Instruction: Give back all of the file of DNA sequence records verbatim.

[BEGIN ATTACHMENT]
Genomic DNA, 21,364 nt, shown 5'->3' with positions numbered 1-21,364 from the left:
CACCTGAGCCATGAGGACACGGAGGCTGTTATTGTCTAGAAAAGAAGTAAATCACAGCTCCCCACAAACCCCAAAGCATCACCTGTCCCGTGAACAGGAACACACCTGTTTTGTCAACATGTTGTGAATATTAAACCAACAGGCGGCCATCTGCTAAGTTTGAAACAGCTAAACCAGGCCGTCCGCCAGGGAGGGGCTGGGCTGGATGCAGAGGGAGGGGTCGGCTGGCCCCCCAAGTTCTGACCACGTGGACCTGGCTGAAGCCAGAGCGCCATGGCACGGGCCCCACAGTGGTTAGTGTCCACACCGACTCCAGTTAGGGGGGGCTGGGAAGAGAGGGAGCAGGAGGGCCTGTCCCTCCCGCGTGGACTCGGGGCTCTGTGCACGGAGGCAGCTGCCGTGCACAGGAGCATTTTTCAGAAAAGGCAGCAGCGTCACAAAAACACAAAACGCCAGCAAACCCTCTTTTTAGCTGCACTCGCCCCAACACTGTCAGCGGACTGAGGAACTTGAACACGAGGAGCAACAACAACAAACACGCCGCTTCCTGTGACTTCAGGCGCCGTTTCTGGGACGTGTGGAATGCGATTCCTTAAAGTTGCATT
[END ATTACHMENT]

Genomic DNA, 21,364 nt, shown 5'->3' with positions numbered 1-21,364 from the left:
CACCTGAGCCATGAGGACACGGAGGCTGTTATTGTCTAGAAAAGAAGTAAATCACAGCTCCCCACAAACCCCAAAGCATCACCTGTCCCGTGAACAGGAACACACCTGTTTTGTCAACATGTTGTGAATATTAAACCAACAGGCGGCCATCTGCTAAGTTTGAAACAGCTAAACCAGGCCGTCCGCCAGGGAGGGGCTGGGCTGGATGCAGAGGGAGGGGTCGGCTGGCCCCCCAAGTTCTGACCACGTGGACCTGGCTGAAGCCAGAGCGCCATGGCACGGGCCCCACAGTGGTTAGTGTCCACACCGACTCCAGTTAGGGGGGGCTGGGAAGAGAGGGAGCAGGAGGGCCTGTCCCTCCCGCGTGGACTCGGGGCTCTGTGCACGGAGGCAGCTGCCGTGCACAGGAGCATTTTTCAGAAAAGGCAGCAGCGTCACAAAAACACAAAACGCCAGCAAACCCTCTTTTTAGCTGCACTCGCCCCAACACTGTCAGCGGACTGAGGAACTTGAACACGAGGAGCAACAACAACAAACACGCCGCTTCCTGTGACTTCAGGCGCCGTTTCTGGGACGTGTGGAATGCGATTCCTTAAAGTTGCATT